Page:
As a member of the CATENA Project research team, the focus of my research is on the Catenae on the Acts of the Apostles. A biblical catena is a particular type of manuscript containing the biblical text and a commentary made up of short excerpts from the Church Fathers strung together like the links of a chain to form a continuous exposition of exegesis. Catena manuscripts may present two types of text layout: either the biblical text is written in the centre of the page surrounded by comments in the margins (frame catena) or the biblical quotation is immediately followed by the commentary as a continuous text (alternating catena).
According to the Clavis Patrum Graecorum, there are three principal types of catena manuscripts on Acts: Andreas’ catena (= C 150), edited by J.A. Cramer (1838), Oecumenius’ catena (= C 151), printed in Patrologia Graeca 118, and Theophylact’s catena (= C 152), published in Patrologia Graeca 125. The previous editors only made use of the few witnesses which were at their disposal. However, in recent years new manuscripts have been brought to light thanks to the joint work of University of Birmingham’s Institute for Textual Scholarship and Electronic Editing (ITSEE) and Münster’s Institut für Neutestamentliche Textforschung, (INTF). More specifically, the CATENA project team has released an up-to-date checklist of Greek New Testament manuscripts which contain commentary on the biblical text, including new witnesses absent from the Kurzgefasste Liste. Amongst these, there are catena manuscripts on the Acts whose type has not been identified yet.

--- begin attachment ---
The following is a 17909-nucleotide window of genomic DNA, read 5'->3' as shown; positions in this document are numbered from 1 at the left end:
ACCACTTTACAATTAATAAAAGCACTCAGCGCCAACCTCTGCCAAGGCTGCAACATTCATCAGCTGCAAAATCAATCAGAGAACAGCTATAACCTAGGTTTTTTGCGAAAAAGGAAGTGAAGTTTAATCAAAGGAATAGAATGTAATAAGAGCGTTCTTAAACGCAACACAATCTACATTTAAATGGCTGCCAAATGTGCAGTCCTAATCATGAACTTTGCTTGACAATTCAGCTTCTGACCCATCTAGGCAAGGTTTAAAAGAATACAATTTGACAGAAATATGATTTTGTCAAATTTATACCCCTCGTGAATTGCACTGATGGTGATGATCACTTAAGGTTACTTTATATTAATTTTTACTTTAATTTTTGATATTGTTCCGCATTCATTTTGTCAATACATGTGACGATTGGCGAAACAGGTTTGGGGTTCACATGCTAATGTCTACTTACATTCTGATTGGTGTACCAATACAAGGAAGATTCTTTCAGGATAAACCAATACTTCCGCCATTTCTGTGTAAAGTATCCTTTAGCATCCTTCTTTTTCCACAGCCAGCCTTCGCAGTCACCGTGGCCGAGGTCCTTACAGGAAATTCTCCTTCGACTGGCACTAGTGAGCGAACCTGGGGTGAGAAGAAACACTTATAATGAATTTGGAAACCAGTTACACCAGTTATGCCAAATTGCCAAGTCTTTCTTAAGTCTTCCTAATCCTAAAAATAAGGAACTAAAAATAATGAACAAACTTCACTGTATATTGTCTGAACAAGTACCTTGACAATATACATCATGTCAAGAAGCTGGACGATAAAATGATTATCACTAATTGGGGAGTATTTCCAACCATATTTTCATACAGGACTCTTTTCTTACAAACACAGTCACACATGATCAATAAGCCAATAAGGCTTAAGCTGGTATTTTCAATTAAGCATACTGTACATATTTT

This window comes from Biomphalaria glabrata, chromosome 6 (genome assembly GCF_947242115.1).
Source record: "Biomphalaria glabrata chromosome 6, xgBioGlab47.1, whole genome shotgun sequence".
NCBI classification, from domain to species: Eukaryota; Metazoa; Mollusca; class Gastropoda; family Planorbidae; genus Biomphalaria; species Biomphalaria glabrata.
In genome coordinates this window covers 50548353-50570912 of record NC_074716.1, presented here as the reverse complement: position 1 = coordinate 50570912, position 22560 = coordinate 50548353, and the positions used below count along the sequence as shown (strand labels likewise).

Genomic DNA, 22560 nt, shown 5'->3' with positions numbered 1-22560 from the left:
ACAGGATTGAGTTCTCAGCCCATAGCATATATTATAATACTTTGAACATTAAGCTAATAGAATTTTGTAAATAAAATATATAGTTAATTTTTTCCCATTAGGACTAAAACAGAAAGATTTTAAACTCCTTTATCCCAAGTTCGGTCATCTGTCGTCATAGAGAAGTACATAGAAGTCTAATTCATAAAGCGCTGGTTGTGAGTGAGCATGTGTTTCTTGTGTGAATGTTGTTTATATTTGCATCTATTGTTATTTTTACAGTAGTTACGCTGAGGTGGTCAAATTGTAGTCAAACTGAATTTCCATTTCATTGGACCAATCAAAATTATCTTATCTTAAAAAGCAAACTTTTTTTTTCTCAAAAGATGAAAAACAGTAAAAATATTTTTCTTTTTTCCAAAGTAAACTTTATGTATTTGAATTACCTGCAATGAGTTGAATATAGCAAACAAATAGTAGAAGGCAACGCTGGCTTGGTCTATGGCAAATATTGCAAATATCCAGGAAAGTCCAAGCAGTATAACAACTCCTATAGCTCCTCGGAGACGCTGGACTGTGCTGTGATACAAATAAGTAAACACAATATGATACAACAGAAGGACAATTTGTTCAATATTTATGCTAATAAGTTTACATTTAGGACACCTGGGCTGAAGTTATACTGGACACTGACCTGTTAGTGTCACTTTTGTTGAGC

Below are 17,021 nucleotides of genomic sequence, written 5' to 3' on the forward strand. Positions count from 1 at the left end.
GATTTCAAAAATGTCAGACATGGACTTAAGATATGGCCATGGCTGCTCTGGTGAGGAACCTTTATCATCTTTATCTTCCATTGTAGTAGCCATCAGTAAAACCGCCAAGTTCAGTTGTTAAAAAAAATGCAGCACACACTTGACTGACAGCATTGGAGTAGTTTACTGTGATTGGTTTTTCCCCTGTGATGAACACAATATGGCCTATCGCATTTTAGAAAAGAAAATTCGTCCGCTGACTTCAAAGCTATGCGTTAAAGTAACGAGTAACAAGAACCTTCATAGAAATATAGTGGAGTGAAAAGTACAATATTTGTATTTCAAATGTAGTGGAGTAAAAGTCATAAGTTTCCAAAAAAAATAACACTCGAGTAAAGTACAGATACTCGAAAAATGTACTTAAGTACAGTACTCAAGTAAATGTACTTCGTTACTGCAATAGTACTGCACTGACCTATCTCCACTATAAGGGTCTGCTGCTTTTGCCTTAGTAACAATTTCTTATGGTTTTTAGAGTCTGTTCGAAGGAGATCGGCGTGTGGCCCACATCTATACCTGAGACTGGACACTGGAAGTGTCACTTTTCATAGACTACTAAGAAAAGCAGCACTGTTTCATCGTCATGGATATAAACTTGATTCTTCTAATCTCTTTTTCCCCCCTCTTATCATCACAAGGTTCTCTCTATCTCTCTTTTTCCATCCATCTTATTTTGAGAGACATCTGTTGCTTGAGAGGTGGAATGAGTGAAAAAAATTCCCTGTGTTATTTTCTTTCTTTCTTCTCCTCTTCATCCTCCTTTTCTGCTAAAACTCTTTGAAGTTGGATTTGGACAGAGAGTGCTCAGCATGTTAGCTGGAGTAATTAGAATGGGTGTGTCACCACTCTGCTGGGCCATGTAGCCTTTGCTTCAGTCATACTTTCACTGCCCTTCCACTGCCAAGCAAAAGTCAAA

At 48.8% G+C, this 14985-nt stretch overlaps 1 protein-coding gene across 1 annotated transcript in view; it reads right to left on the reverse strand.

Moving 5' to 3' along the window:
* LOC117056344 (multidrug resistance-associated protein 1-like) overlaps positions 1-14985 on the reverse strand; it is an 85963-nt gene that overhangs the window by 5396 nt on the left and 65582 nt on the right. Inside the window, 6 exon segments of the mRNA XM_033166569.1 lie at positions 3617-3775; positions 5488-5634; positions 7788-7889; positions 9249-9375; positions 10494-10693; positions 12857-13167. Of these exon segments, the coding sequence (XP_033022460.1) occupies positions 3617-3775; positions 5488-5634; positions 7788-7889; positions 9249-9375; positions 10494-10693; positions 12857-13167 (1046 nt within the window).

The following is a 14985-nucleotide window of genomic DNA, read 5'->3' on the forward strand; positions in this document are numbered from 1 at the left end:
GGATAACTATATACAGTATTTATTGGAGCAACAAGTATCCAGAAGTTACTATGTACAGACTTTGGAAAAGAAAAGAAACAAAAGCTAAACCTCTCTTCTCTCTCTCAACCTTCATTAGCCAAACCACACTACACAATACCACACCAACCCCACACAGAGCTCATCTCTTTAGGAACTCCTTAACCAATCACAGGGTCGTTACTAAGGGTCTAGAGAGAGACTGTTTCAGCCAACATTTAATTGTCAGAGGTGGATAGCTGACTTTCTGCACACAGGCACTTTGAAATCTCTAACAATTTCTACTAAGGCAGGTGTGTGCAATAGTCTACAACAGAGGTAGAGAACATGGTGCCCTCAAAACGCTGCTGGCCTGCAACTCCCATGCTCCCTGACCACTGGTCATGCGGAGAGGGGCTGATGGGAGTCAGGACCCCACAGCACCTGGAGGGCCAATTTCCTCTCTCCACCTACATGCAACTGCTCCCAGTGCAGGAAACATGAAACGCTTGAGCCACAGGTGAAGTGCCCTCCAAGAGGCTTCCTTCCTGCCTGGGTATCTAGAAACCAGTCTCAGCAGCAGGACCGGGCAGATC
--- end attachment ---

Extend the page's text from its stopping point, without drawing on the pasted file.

The aim of my thesis is to identify the different types of catena manuscripts on Acts, describe the main features of each exemplar (e.g. the text layout, the handwriting, the systems used to connect scholia and biblical text, the presence or absence of source attributions), compare the most significant representatives of each type (e.g. in the number of scholia, selection and treatment of the original source quotations, compilation practice and techniques of abbreviations). The final goal is to determine the relationships between the different catenae on Acts and investigate their origins and development in the surviving manuscript evidence.